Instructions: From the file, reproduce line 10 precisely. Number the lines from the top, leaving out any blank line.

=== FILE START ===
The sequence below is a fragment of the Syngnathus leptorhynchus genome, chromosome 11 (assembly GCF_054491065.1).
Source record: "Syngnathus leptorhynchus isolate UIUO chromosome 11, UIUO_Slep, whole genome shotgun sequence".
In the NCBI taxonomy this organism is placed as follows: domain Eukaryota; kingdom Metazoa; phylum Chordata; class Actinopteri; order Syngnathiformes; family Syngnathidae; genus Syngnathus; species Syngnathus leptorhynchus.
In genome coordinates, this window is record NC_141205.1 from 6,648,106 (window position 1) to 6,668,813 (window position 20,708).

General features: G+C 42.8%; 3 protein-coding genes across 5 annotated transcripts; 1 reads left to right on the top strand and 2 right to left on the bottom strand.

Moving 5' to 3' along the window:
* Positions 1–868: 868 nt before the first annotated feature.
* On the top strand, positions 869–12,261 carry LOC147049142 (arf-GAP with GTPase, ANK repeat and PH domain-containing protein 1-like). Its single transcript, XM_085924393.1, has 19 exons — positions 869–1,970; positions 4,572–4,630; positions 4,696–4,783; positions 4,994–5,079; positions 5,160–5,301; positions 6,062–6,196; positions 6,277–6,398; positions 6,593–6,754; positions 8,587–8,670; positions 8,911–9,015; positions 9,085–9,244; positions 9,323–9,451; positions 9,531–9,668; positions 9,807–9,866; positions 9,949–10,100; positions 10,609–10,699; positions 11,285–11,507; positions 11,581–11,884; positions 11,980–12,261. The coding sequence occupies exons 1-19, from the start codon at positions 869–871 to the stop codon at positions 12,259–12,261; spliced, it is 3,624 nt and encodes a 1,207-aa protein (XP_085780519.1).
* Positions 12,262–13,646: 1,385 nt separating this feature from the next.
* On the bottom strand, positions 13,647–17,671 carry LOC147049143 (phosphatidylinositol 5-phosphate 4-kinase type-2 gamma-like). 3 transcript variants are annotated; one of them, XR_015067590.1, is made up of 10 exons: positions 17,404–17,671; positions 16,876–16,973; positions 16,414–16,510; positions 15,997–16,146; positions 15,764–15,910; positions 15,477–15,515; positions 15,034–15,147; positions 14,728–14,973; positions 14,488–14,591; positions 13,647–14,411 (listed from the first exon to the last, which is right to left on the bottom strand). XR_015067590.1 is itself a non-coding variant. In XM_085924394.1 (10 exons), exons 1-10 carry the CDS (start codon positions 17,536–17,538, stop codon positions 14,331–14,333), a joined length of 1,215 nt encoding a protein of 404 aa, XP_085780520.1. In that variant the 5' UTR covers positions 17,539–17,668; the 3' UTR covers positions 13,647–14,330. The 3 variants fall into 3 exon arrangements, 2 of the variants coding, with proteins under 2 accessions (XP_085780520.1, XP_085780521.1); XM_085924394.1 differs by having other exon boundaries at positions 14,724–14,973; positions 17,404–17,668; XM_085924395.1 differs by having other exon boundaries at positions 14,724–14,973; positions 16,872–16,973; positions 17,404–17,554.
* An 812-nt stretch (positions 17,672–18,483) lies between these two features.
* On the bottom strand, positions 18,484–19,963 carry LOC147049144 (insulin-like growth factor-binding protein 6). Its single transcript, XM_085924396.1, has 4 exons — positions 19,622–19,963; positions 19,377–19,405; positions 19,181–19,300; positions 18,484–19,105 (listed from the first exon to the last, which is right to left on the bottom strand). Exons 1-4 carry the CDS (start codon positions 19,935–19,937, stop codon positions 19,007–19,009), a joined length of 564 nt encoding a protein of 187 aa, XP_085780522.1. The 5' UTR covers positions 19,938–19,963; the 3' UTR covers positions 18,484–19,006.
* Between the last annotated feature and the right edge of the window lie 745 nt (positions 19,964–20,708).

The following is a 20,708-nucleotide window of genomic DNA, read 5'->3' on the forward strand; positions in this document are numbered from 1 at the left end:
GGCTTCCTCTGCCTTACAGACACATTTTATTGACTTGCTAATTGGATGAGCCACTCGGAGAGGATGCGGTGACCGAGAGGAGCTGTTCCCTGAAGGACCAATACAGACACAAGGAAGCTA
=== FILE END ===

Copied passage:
* On the bottom strand, positions 13,647–17,671 carry LOC147049143 (phosphatidylinositol 5-phosphate 4-kinase type-2 gamma-like). 3 transcript variants are annotated; one of them, XR_015067590.1, is made up of 10 exons: positions 17,404–17,671; positions 16,876–16,973; positions 16,414–16,510; positions 15,997–16,146; positions 15,764–15,910; positions 15,477–15,515; positions 15,034–15,147; positions 14,728–14,973; positions 14,488–14,591; positions 13,647–14,411 (listed from the first exon to the last, which is right to left on the bottom strand). XR_015067590.1 is itself a non-coding variant. In XM_085924394.1 (10 exons), exons 1-10 carry the CDS (start codon positions 17,536–17,538, stop codon positions 14,331–14,333), a joined length of 1,215 nt encoding a protein of 404 aa, XP_085780520.1. In that variant the 5' UTR covers positions 17,539–17,668; the 3' UTR covers positions 13,647–14,330. The 3 variants fall into 3 exon arrangements, 2 of the variants coding, with proteins under 2 accessions (XP_085780520.1, XP_085780521.1); XM_085924394.1 differs by having other exon boundaries at positions 14,724–14,973; positions 17,404–17,668; XM_085924395.1 differs by having other exon boundaries at positions 14,724–14,973; positions 16,872–16,973; positions 17,404–17,554.